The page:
Pro-social behavior is important to social psychologists.

The argument of what motivate someone to help someone else has been going on for many years and will be going on for many more probably. This author will briefly summarize the argument of altruism versus egotistic, evaluate the argument, and give a personal opinion on the subject of altruism versus egotistic. Altruism or Egotistic To determine altruism, it is important to identify some points of which the” egotistic and altruistic interpretation differ at a behavioral level” (Nier, 2010, p. 379).

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The conceptual distinction between egoism and altruism was determined to be first “the end-state goal, not the behavior” (Batson, Duncan, Ackerman, Buckley, & Birch, 1981, as cited by Nier, 2010, p. 379). Second can be a combination of both altruism and egotistic and third, “increasing the other’s welfare is both necessary and sufficient to attain an altruistic end-state goal” (Batson et al. (1981) as cited by Nier, 2010, p.

379). According to Ciaidini, Schaller, Houlihan, Arps, Fultz, and Beaman (1987) “an empathic orientation causes individuals viewing a suffering victim to feel enhanced sadness” (p. 59). Yes According to Batson, et al. (1981) individuals helps other for altruistic reasons. They believe empathic feelings are the motivation for helping. Empathic is defined by Eisenberg (2000) as “an affective response that mimics another person’s emotional state” (as cited by Fiske (2010), p. 365).

Batson, et al. (1981) states the cost of helping can be measured. Their argument is if a person helps because of personal distress this would be egotistic . According to Batson, et al. (1981) experiments individuals “difficulty of escape had no effect on subjects’ readiness to help” (p. 301).

No According to Cialdini et al. (1987) individuals help others for egoistic reason. The reasoning behind helping according to Cianldini (1987) is personal sadness motivated individuals to help. According to Cialdini et al. (1987) the explanation of helping motivation is egoistic because of interpreting the evidence by “associating increased personal sadness with such empathy and by supporting the egoistic motive of sadness reduction as the mediator of this form of helping” (p. 757).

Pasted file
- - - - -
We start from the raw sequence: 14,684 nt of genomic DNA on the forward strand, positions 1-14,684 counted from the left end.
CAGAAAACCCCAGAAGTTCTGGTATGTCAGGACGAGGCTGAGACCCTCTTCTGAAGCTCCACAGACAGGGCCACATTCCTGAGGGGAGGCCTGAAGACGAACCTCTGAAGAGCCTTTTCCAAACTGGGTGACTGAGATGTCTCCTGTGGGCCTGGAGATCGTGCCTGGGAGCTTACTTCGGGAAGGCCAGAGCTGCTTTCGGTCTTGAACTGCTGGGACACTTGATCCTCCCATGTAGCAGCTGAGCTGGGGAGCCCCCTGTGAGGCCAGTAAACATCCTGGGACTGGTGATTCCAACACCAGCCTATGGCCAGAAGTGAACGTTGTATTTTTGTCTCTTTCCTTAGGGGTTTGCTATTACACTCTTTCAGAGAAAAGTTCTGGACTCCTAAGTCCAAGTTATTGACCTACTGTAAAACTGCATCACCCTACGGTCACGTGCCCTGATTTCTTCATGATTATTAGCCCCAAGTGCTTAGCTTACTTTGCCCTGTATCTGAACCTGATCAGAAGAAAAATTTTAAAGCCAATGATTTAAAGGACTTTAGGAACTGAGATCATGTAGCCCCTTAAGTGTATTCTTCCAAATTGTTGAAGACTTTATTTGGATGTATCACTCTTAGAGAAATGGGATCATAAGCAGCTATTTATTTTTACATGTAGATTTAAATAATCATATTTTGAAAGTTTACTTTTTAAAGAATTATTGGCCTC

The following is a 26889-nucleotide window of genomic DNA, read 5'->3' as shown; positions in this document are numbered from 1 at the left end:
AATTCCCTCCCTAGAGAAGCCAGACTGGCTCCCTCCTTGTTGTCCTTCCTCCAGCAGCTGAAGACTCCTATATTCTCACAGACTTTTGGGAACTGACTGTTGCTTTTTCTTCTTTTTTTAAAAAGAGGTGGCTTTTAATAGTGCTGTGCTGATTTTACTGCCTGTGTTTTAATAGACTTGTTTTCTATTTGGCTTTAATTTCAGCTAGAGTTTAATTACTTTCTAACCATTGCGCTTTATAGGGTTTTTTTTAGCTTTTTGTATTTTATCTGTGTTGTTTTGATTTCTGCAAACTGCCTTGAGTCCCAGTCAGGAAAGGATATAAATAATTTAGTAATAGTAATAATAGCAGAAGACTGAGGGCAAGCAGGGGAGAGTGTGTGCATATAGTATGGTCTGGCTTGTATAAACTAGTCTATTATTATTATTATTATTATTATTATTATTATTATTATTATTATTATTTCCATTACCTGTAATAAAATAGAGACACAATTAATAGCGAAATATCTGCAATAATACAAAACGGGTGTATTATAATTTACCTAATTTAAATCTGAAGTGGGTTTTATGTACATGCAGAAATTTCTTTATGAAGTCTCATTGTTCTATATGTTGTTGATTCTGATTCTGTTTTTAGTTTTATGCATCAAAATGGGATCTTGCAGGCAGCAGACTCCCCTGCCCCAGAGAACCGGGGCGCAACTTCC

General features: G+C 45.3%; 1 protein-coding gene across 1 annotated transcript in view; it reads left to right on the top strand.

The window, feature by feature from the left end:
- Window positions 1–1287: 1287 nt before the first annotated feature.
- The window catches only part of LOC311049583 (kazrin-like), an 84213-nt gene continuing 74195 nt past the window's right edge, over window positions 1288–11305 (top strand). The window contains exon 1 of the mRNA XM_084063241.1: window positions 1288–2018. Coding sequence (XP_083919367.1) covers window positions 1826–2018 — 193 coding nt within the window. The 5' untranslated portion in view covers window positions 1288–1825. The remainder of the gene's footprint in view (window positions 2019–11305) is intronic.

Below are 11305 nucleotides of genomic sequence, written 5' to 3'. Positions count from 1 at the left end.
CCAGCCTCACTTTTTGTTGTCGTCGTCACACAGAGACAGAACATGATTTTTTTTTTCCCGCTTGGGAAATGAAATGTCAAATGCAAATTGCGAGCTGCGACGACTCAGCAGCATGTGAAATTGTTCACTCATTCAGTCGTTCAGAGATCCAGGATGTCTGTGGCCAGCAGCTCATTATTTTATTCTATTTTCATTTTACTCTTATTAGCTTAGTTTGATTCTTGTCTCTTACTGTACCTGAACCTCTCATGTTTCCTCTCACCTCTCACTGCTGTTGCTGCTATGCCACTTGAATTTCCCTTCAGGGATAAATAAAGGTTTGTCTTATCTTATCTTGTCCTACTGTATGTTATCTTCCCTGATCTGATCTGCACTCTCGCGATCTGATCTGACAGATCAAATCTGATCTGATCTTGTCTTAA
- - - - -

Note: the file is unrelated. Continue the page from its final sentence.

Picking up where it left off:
Argument The argument consists of whether egotistic or altruistic motivation is the reason for helping others.Batson and el al (1981) believe altruistic is the result of empathy. Cialdini and el al (1987) believes other motivations are the reason for helping others. The question of egotistic or altruistic motivation has been studied for a long time. Neither argument answered the question fully. According to Fiske (2010) “core social motives underlying prosocial behavior can include self-enhancement, trusting, belonging, or understanding. In helping research, a continuing controversy debates these motives respectively as egoism, altruism, collectivism, and principlism” (p. 386).

True Altruism This author believes in true altruism.Empathic is defined by Eisenberg (2000) as “an affective response that mimics another person’s emotional state” (as cited by Fiske (2010), p. 365). Individuals do things to help others without thinking it over. For example, a man in New York jumped onto the subway tracks to save a woman life; he did not have time to think about what he was doing.

Both the man and the woman were killed (Bearak, 2010). This author does not believe the man jumped onto the track because of personal distress or sadness. He jumped on the track because he saw a lady who needed help. Another example, this author has witnessed was after Hurricane Katrina.Many came to the Gulf Coast to help, which this author believes was probably a combination of both altruism and egotistic. The end goal was to increase the welfare of those who had lose so much. To this author this is true altruism.

Conclusion Social psychologists have tried to explain pro-social behavior because helping others is a good behavior. The argument “pits the empathy-altruism hypothesis against egoistic alternatives” (Fiske, 2010, p. 371). This paper has summarized the argument of altruism versus egotistic, evaluated the argument, and given a personal opinion on the subject of altruism versus egotistic.ReferenceBatson, C., Duncan, B. D.

, Ackerman, P., Buckley, T., & Birch, K. (1981). Is Empathic Emotion a Source of Altruistic Motivation?. Journal of Personality & Social Psychology, 40(2), 290-302.

Retrieved from EBSCOhost. Bearak, M. (2010, May 15). NYC good Samaritan killed in subway accident. Digital Journal.

Retrieved from http://www.digitaljournal.com/article/292075#ixzz1GgyVoIhZ Cialdini, R. B., Schaller, M., Houlihan, D., Arps, K.

, Fultz, J., & Beaman, A. L.

(1987). Empathy-Based Helping: Is It Selflessly or Selfishly Motivated?. Journal of Personality & Social Psychology, 52(4), 749-758. Retrieved from EBSCOhost. Fiske, S.T. (2010). Social being: Core Motives in Social Psychology (2nd ed).

Hoboken. NJ: Wiley Nier, J. A.

(2010). Taking sides: clashing views in social psychology (3rd ed.) Boston. MA: McGraw Hill.